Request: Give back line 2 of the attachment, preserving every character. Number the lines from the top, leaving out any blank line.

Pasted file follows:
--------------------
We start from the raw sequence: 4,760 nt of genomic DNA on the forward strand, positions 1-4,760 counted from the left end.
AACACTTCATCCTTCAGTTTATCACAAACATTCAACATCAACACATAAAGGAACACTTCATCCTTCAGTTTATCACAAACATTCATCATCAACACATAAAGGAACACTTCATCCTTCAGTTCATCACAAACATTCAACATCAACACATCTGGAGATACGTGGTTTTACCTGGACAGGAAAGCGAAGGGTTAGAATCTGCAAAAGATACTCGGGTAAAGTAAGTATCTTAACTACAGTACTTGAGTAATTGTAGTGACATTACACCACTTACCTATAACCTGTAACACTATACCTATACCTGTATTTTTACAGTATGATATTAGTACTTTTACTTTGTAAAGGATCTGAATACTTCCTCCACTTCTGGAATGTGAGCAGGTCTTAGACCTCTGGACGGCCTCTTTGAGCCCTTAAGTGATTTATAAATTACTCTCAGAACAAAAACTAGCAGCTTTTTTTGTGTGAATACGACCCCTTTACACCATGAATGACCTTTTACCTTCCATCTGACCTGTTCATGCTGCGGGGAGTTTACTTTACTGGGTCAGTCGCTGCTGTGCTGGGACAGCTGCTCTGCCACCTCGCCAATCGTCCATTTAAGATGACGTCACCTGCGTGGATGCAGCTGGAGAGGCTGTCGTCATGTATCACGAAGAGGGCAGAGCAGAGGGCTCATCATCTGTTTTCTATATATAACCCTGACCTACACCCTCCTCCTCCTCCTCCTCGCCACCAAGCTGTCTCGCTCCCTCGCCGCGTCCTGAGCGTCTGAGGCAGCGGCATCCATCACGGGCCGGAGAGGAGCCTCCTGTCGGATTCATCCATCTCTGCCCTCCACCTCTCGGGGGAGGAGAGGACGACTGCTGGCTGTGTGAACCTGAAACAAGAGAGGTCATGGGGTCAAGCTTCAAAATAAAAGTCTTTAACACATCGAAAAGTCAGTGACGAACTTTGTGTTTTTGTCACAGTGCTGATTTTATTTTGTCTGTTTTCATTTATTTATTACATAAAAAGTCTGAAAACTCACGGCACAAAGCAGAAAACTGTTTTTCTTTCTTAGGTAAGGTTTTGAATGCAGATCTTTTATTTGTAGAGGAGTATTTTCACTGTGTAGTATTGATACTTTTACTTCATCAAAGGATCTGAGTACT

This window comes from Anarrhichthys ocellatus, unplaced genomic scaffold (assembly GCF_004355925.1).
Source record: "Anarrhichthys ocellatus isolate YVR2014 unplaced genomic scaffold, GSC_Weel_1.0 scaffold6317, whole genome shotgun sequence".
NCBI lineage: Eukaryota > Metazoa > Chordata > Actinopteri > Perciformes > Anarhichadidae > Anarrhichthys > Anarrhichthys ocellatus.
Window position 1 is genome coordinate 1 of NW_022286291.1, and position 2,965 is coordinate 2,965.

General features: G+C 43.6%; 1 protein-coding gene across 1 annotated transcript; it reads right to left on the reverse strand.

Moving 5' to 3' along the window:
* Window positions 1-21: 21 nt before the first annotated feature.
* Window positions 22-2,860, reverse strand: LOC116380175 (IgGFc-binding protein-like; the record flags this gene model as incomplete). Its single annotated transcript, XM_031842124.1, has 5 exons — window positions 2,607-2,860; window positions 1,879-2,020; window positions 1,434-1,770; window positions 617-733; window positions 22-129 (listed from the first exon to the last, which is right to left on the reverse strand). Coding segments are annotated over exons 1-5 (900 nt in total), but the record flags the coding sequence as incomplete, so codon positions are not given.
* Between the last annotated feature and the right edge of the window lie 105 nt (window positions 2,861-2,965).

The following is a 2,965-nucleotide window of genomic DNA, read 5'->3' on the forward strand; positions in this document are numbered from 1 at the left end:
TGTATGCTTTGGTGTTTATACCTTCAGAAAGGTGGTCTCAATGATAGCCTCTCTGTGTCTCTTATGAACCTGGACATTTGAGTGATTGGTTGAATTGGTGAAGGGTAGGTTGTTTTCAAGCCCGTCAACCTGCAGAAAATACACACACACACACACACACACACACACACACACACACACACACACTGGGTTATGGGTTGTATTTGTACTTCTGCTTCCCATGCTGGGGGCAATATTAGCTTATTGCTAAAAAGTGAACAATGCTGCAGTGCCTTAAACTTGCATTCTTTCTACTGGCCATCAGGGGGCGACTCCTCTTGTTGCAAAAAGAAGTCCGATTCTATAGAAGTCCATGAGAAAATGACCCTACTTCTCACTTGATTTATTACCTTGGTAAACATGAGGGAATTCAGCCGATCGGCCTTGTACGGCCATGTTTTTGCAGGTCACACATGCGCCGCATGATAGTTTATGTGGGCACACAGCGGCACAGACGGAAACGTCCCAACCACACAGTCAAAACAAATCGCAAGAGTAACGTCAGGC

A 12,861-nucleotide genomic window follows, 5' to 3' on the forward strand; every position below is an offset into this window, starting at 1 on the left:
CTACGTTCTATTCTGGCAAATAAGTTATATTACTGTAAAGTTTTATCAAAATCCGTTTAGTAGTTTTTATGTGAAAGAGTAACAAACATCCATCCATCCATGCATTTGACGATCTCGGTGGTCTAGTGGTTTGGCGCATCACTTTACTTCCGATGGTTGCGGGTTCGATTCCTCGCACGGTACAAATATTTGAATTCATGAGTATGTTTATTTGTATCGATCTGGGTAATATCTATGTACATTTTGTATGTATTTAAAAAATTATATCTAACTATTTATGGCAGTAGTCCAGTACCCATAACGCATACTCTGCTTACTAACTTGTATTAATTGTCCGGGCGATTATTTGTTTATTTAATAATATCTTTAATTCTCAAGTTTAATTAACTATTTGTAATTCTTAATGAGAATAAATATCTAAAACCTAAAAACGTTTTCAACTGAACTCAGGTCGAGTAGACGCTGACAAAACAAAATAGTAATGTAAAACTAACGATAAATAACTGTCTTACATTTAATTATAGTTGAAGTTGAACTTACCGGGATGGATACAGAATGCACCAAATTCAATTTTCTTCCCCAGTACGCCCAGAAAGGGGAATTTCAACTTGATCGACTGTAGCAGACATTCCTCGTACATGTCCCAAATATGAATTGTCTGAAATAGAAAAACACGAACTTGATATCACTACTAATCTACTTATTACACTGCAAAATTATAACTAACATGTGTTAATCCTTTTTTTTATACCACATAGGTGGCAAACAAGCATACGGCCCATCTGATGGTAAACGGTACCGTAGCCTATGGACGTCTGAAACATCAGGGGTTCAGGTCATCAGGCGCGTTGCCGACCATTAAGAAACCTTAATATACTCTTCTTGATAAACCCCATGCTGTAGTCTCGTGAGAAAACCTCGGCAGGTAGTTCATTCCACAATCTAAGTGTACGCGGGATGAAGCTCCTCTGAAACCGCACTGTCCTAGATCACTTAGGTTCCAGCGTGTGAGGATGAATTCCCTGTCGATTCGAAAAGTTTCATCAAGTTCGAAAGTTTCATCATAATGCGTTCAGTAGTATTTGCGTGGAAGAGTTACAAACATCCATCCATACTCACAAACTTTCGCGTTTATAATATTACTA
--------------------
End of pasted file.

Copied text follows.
AACACTTCATCCTTCAGTTTATCACAAACATTCAACATCAACACATAAAGGAACACTTCATCCTTCAGTTTATCACAAACATTCATCATCAACACATAAAGGAACACTTCATCCTTCAGTTCATCACAAACATTCAACATCAACACATCTGGAGATACGTGGTTTTACCTGGACAGGAAAGCGAAGGGTTAGAATCTGCAAAAGATACTCGGGTAAAGTAAGTATCTTAACTACAGTACTTGAGTAATTGTAGTGACATTACACCACTTACCTATAACCTGTAACACTATACCTATACCTGTATTTTTACAGTATGATATTAGTACTTTTACTTTGTAAAGGATCTGAATACTTCCTCCACTTCTGGAATGTGAGCAGGTCTTAGACCTCTGGACGGCCTCTTTGAGCCCTTAAGTGATTTATAAATTACTCTCAGAACAAAAACTAGCAGCTTTTTTTGTGTGAATACGACCCCTTTACACCATGAATGACCTTTTACCTTCCATCTGACCTGTTCATGCTGCGGGGAGTTTACTTTACTGGGTCAGTCGCTGCTGTGCTGGGACAGCTGCTCTGCCACCTCGCCAATCGTCCATTTAAGATGACGTCACCTGCGTGGATGCAGCTGGAGAGGCTGTCGTCATGTATCACGAAGAGGGCAGAGCAGAGGGCTCATCATCTGTTTTCTATATATAACCCTGACCTACACCCTCCTCCTCCTCCTCCTCGCCACCAAGCTGTCTCGCTCCCTCGCCGCGTCCTGAGCGTCTGAGGCAGCGGCATCCATCACGGGCCGGAGAGGAGCCTCCTGTCGGATTCATCCATCTCTGCCCTCCACCTCTCGGGGGAGGAGAGGACGACTGCTGGCTGTGTGAACCTGAAACAAGAGAGGTCATGGGGTCAAGCTTCAAAATAAAAGTCTTTAACACATCGAAAAGTCAGTGACGAACTTTGTGTTTTTGTCACAGTGCTGATTTTATTTTGTCTGTTTTCATTTATTTATTACATAAAAAGTCTGAAAACTCACGGCACAAAGCAGAAAACTGTTTTTCTTTCTTAGGTAAGGTTTTGAATGCAGATCTTTTATTTGTAGAGGAGTATTTTCACTGTGTAGTATTGATACTTTTACTTCATCAAAGGATCTGAGTACT